Flu Could Worsen College Workload

This year, Washington state endured its most deadly flu season in the past five years. There were 120 confirmed deaths in the state caused by the flu—26 of which were in King County—but the total number is expected to be much higher since not every case is reported.

Audrey Mallinak  •  The Spectator
Audrey Mallinak • The Spectator

Sometimes all you can do is curl up and wait for some medicine to kick in. Erin Dwyer shows off her fashion of choice and combat weapons when battling with the flu.

Another concern with this year’s strain of influenza is that the vaccine was not as effective as in past years, according to the Centers for Disease Control.

Over the course of the flu season, the Student Health Center at Seattle University administered 600 doses of the influenza vaccine and saw five cases of the flu. Of course, not every ill student comes to the Student Health Center, so the total number of students affected was probably much higher.

When suffering from an illness such as the flu, people are expected to rest and refrain from participating in regular activities. But in college, when students are taking several classes and are involved in jobs, clubs and other activities, it can be difficult to overcome an illness.

At Seattle U, teachers understand the importance of student well-being, but of course it is necessary that students do not fall behind in their courses, and that they take responsibility for catching up if they wish to succeed.

“If you miss a class because you are sick, it is your responsibility to get caught up,” said associate professor of mechanical engineering Bob Cornwell. “One way is to talk to other students in the class and if that doesn’t answer all of your questions, come see me or whoever your professor is to iron out things you don’t understand. It is your job to catch up and I will help you if you ask for help.”

When students are sick for an extended period of time, it makes sense that they not only fall behind on the information presented in class, but on assignments as well.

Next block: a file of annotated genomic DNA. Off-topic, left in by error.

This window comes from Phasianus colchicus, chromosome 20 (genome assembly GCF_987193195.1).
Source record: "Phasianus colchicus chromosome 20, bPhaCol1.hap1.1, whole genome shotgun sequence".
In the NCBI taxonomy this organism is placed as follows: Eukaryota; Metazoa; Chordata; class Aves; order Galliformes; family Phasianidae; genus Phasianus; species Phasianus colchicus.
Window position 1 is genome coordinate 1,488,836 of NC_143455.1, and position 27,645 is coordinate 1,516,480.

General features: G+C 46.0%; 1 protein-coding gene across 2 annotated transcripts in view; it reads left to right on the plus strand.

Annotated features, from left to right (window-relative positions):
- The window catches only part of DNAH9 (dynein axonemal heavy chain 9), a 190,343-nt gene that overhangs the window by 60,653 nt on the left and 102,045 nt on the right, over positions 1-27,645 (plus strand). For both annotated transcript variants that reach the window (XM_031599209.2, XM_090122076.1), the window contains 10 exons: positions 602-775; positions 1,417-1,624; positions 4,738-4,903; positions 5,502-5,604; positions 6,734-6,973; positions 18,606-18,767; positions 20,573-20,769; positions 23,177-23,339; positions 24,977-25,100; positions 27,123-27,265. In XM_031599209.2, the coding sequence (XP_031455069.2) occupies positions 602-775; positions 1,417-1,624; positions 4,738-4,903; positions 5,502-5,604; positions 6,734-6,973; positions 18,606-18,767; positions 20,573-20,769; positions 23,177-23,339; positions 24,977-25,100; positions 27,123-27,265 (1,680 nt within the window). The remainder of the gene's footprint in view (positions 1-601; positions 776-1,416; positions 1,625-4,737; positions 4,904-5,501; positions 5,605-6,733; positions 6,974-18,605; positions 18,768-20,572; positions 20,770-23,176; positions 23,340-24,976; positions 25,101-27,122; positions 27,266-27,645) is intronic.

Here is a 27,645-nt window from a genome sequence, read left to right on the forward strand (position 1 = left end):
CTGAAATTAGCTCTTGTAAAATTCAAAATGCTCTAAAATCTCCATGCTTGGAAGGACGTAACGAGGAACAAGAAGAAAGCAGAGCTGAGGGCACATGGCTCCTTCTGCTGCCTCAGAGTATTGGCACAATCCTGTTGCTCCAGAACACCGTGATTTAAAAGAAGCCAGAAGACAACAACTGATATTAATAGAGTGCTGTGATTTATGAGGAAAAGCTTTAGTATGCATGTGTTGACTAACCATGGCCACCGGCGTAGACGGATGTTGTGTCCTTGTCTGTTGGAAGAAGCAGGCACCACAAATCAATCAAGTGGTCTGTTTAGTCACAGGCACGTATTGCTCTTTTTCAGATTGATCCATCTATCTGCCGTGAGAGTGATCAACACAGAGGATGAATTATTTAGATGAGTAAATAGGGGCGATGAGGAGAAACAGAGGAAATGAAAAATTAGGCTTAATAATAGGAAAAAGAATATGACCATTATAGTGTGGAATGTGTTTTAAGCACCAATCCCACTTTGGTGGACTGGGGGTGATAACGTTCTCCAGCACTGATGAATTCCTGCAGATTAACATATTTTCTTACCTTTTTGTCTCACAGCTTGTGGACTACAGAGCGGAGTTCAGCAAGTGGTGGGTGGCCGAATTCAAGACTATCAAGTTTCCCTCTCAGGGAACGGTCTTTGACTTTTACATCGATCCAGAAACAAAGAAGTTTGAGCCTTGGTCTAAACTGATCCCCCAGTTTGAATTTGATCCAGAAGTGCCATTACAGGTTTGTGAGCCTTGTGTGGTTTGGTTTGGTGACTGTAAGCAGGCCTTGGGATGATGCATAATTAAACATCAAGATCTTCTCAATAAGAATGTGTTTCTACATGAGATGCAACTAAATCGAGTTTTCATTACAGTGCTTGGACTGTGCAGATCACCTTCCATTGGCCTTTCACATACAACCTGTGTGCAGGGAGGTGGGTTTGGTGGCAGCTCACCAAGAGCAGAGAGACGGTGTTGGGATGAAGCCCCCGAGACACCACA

“I had a 100-degree fever and two of my teachers were really nice about it,” said junior journalism major Lexie Rodriguez. “I had stuff due that week and they told me to just do what I could and I got extra time to finish the rest of it.”

Teachers try to be accommodating because they understand that things come up, such as the flu, that will cause students to fall behind. However there are some cases where it becomes too difficult for a student to catch up.

“There is some point where it would be better for students to take a withdrawal and do what they need to do to heal and then come back the next quarter,” said associate professor of business and international law Gail Lasprogata. “At some point it is too much for a student to make up.”

Aside from illness, there are several other reasons why students may be absent from the classroom. Some students have other appointments such as job interviews, some students are athletes and have to travel for competitions and some students just choose not to attend for a day. Some reasons are excusable to miss class but for many professors at Seattle U, attendance and participation in classes are extremely important.

“I expect students to be in class and for absences to be rare,” said core philosophy lecturer Elizabeth Sikes. “Things come up and I understand, so that doesn’t necessarily count against them, but I do have limits. In a two day per week class, eight absences is an automatic fail for the class because at that point you’ve missed a whole month. It doesn’t generally happen, but it has happened.”

Not every class keeps track of participation, however. Engineering courses, for example, do not include participation as a part of the grade, but that does not mean attendance in class isn’t important. Students are given a lot of responsibility in college and they should make the most out of the opportunity presented to them.

“Engineering classes are very sequential so if you miss a day, you need to learn that stuff because it will be used in the classes coming up,” Cornwell said. “You pay a lot of money to go to school so when you miss a class, that’s a lot of money down the drain.”

Harrison may be reached at hbucher@su-spectator.com

Harrison Bucher

Harrison Bucher is a business management and marketing major in his second year at Seattle University. This year he joined the Spectator as a writer. He enjoys writing, movies and sports.


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